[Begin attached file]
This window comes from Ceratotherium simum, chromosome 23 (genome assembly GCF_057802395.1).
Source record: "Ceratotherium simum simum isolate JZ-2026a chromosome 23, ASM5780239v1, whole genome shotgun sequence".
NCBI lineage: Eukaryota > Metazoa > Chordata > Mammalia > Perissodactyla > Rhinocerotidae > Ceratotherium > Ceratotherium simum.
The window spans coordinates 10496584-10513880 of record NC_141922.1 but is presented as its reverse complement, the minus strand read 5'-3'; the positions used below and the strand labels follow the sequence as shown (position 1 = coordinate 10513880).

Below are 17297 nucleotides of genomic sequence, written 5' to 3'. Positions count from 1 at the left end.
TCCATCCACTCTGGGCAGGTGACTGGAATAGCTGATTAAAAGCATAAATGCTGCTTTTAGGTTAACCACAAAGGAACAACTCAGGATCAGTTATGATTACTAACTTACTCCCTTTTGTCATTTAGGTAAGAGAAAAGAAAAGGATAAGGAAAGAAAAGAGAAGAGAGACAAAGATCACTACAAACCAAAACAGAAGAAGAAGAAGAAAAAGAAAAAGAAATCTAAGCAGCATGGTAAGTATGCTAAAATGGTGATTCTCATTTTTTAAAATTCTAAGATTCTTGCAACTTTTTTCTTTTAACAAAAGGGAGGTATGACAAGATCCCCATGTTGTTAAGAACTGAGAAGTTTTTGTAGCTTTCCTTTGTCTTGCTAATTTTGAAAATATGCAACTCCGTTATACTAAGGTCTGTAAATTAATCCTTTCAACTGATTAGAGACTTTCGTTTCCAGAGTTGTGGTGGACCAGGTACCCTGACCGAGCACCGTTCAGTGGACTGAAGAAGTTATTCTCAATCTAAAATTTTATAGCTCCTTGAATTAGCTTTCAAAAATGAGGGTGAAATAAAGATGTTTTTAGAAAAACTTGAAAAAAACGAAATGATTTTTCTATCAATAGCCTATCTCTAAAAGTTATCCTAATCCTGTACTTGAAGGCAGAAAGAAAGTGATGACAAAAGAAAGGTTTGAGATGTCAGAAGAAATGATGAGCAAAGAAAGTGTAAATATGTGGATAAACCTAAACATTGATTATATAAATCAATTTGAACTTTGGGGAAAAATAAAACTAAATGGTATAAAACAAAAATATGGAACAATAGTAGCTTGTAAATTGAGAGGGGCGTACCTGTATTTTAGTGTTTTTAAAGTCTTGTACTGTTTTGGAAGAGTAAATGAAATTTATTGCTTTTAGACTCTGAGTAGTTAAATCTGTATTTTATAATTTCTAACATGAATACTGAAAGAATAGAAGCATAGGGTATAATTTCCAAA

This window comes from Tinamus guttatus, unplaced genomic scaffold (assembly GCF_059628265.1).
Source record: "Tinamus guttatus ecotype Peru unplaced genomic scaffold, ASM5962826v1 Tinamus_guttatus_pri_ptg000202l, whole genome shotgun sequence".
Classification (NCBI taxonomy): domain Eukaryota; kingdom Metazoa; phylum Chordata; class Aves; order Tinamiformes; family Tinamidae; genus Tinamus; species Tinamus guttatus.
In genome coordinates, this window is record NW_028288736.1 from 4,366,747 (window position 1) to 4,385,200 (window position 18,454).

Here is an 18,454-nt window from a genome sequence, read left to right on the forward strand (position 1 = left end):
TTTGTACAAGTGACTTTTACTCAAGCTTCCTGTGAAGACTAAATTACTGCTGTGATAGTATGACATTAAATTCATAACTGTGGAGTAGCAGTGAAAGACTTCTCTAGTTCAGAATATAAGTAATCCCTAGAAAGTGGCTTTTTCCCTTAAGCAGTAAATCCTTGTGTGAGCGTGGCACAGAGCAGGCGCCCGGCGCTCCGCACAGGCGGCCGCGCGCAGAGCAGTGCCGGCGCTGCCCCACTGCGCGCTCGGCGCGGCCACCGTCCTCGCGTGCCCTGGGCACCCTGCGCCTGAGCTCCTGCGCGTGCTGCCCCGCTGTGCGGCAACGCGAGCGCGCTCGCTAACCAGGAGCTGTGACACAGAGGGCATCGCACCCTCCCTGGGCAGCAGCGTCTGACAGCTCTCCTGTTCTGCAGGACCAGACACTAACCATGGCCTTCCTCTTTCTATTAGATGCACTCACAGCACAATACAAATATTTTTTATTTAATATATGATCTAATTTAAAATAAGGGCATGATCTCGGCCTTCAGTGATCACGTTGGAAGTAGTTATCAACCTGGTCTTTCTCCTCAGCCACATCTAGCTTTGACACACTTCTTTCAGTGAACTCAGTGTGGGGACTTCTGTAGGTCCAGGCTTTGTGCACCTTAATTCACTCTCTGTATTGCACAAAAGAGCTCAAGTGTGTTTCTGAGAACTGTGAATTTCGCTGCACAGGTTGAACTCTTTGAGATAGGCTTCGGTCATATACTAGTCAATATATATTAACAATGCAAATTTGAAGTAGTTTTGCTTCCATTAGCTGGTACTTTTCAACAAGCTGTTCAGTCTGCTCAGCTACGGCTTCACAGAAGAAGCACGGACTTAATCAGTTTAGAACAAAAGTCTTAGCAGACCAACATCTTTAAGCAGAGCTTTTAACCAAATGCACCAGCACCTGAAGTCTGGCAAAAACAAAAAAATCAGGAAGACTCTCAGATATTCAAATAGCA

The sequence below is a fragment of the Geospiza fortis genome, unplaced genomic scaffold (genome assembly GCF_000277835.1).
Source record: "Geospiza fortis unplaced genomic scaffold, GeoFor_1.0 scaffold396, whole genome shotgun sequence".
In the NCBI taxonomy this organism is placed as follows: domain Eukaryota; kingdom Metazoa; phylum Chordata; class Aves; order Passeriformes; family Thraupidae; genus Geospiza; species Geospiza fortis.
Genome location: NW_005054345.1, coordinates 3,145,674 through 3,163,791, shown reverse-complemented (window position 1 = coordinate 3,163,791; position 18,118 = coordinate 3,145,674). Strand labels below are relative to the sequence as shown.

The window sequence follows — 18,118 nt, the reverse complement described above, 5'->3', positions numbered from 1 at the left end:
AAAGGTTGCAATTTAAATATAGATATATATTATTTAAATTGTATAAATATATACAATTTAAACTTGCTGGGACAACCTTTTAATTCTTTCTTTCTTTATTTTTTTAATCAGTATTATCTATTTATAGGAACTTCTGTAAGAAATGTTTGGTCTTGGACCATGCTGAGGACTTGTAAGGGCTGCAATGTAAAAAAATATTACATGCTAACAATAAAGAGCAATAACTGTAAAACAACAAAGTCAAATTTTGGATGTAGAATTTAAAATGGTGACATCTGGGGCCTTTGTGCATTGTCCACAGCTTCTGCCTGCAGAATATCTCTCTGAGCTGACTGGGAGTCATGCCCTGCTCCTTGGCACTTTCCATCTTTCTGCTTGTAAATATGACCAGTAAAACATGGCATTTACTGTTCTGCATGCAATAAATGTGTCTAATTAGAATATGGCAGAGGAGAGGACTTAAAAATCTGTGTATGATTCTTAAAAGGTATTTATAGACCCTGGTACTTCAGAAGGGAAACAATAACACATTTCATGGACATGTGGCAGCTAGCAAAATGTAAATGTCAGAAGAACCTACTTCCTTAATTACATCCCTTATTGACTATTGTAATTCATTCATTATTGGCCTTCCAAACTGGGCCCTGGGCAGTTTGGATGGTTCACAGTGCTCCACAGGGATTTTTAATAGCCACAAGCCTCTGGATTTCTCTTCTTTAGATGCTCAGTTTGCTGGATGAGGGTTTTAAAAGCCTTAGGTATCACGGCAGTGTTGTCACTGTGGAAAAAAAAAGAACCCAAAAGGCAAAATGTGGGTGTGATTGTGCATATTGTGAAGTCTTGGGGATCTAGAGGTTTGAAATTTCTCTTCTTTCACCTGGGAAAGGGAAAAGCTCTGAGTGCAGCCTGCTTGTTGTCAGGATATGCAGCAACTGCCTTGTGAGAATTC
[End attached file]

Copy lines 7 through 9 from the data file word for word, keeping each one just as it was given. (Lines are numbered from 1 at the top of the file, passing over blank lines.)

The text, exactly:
This window comes from Tinamus guttatus, unplaced genomic scaffold (assembly GCF_059628265.1).
Source record: "Tinamus guttatus ecotype Peru unplaced genomic scaffold, ASM5962826v1 Tinamus_guttatus_pri_ptg000202l, whole genome shotgun sequence".
Classification (NCBI taxonomy): domain Eukaryota; kingdom Metazoa; phylum Chordata; class Aves; order Tinamiformes; family Tinamidae; genus Tinamus; species Tinamus guttatus.